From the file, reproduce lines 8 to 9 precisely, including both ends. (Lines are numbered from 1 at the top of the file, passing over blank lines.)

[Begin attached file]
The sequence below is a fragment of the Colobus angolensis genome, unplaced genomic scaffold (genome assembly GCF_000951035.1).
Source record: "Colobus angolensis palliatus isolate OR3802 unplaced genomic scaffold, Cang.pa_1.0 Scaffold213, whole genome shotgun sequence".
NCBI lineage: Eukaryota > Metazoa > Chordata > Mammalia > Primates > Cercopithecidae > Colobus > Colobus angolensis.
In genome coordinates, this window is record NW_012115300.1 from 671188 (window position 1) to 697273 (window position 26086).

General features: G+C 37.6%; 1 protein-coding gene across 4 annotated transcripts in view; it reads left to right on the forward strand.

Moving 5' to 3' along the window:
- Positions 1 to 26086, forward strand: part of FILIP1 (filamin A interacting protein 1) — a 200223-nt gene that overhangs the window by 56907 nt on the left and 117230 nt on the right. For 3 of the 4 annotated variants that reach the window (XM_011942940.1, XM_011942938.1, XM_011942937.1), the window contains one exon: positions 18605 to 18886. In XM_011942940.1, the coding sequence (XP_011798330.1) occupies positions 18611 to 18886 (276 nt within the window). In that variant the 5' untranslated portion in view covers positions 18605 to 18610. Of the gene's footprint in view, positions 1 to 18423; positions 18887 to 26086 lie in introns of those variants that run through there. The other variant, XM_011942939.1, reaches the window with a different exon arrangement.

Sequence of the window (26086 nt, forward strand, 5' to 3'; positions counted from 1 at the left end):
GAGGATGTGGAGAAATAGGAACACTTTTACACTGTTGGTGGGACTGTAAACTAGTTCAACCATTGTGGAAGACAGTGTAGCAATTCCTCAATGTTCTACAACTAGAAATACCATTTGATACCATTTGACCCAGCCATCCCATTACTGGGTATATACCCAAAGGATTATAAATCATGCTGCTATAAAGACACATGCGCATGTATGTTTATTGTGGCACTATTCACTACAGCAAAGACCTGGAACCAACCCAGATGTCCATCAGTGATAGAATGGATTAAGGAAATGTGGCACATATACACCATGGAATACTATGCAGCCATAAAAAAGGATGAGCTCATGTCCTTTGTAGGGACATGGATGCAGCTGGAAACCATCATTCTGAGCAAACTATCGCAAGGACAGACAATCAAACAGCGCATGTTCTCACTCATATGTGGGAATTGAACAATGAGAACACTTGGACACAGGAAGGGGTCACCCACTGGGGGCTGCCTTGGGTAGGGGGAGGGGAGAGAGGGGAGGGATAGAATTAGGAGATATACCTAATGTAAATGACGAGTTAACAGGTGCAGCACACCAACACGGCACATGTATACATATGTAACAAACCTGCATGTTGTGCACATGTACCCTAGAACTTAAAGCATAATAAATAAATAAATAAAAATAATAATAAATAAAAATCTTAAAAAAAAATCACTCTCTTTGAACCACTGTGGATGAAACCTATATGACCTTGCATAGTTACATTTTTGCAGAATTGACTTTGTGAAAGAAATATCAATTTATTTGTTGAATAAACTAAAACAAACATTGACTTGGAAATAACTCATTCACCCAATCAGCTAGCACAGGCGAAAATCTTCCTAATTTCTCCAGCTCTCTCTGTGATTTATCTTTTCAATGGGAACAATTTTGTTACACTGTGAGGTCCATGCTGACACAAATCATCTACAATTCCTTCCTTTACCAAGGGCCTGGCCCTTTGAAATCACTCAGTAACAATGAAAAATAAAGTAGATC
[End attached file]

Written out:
Sequence of the window (26086 nt, forward strand, 5' to 3'; positions counted from 1 at the left end):
GAGGATGTGGAGAAATAGGAACACTTTTACACTGTTGGTGGGACTGTAAACTAGTTCAACCATTGTGGAAGACAGTGTAGCAATTCCTCAATGTTCTACAACTAGAAATACCATTTGATACCATTTGACCCAGCCATCCCATTACTGGGTATATACCCAAAGGATTATAAATCATGCTGCTATAAAGACACATGCGCATGTATGTTTATTGTGGCACTATTCACTACAGCAAAGACCTGGAACCAACCCAGATGTCCATCAGTGATAGAATGGATTAAGGAAATGTGGCACATATACACCATGGAATACTATGCAGCCATAAAAAAGGATGAGCTCATGTCCTTTGTAGGGACATGGATGCAGCTGGAAACCATCATTCTGAGCAAACTATCGCAAGGACAGACAATCAAACAGCGCATGTTCTCACTCATATGTGGGAATTGAACAATGAGAACACTTGGACACAGGAAGGGGTCACCCACTGGGGGCTGCCTTGGGTAGGGGGAGGGGAGAGAGGGGAGGGATAGAATTAGGAGATATACCTAATGTAAATGACGAGTTAACAGGTGCAGCACACCAACACGGCACATGTATACATATGTAACAAACCTGCATGTTGTGCACATGTACCCTAGAACTTAAAGCATAATAAATAAATAAATAAAAATAATAATAAATAAAAATCTTAAAAAAAAATCACTCTCTTTGAACCACTGTGGATGAAACCTATATGACCTTGCATAGTTACATTTTTGCAGAATTGACTTTGTGAAAGAAATATCAATTTATTTGTTGAATAAACTAAAACAAACATTGACTTGGAAATAACTCATTCACCCAATCAGCTAGCACAGGCGAAAATCTTCCTAATTTCTCCAGCTCTCTCTGTGATTTATCTTTTCAATGGGAACAATTTTGTTACACTGTGAGGTCCATGCTGACACAAATCATCTACAATTCCTTCCTTTACCAAGGGCCTGGCCCTTTGAAATCACTCAGTAACAATGAAAAATAAAGTAGATC